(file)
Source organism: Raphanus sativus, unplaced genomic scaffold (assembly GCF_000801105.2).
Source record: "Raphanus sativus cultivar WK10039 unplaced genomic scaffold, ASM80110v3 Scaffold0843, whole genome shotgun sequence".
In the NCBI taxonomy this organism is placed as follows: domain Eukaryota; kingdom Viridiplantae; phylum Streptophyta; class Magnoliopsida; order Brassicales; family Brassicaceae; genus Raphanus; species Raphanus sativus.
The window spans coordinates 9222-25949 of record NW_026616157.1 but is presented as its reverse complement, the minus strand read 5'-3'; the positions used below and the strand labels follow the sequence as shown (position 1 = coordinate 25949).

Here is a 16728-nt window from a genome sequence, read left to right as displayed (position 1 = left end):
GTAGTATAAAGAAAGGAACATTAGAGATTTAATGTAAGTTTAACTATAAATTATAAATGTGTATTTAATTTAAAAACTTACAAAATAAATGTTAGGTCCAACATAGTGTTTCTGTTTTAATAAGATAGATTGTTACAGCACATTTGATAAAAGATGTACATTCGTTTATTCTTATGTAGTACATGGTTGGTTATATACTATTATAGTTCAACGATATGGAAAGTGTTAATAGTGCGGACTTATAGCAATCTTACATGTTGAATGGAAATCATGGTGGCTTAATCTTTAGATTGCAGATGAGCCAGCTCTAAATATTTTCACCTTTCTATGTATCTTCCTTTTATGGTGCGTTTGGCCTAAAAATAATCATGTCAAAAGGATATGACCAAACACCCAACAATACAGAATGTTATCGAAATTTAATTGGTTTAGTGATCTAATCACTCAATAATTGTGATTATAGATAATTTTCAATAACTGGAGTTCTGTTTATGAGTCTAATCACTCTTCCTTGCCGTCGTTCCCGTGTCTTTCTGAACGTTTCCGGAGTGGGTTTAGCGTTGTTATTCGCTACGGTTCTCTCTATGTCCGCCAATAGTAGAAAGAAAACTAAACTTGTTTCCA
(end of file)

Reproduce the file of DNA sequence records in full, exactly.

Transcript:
Source organism: Raphanus sativus, unplaced genomic scaffold (assembly GCF_000801105.2).
Source record: "Raphanus sativus cultivar WK10039 unplaced genomic scaffold, ASM80110v3 Scaffold0843, whole genome shotgun sequence".
In the NCBI taxonomy this organism is placed as follows: domain Eukaryota; kingdom Viridiplantae; phylum Streptophyta; class Magnoliopsida; order Brassicales; family Brassicaceae; genus Raphanus; species Raphanus sativus.
The window spans coordinates 9222-25949 of record NW_026616157.1 but is presented as its reverse complement, the minus strand read 5'-3'; the positions used below and the strand labels follow the sequence as shown (position 1 = coordinate 25949).

Here is a 16728-nt window from a genome sequence, read left to right as displayed (position 1 = left end):
GTAGTATAAAGAAAGGAACATTAGAGATTTAATGTAAGTTTAACTATAAATTATAAATGTGTATTTAATTTAAAAACTTACAAAATAAATGTTAGGTCCAACATAGTGTTTCTGTTTTAATAAGATAGATTGTTACAGCACATTTGATAAAAGATGTACATTCGTTTATTCTTATGTAGTACATGGTTGGTTATATACTATTATAGTTCAACGATATGGAAAGTGTTAATAGTGCGGACTTATAGCAATCTTACATGTTGAATGGAAATCATGGTGGCTTAATCTTTAGATTGCAGATGAGCCAGCTCTAAATATTTTCACCTTTCTATGTATCTTCCTTTTATGGTGCGTTTGGCCTAAAAATAATCATGTCAAAAGGATATGACCAAACACCCAACAATACAGAATGTTATCGAAATTTAATTGGTTTAGTGATCTAATCACTCAATAATTGTGATTATAGATAATTTTCAATAACTGGAGTTCTGTTTATGAGTCTAATCACTCTTCCTTGCCGTCGTTCCCGTGTCTTTCTGAACGTTTCCGGAGTGGGTTTAGCGTTGTTATTCGCTACGGTTCTCTCTATGTCCGCCAATAGTAGAAAGAAAACTAAACTTGTTTCCA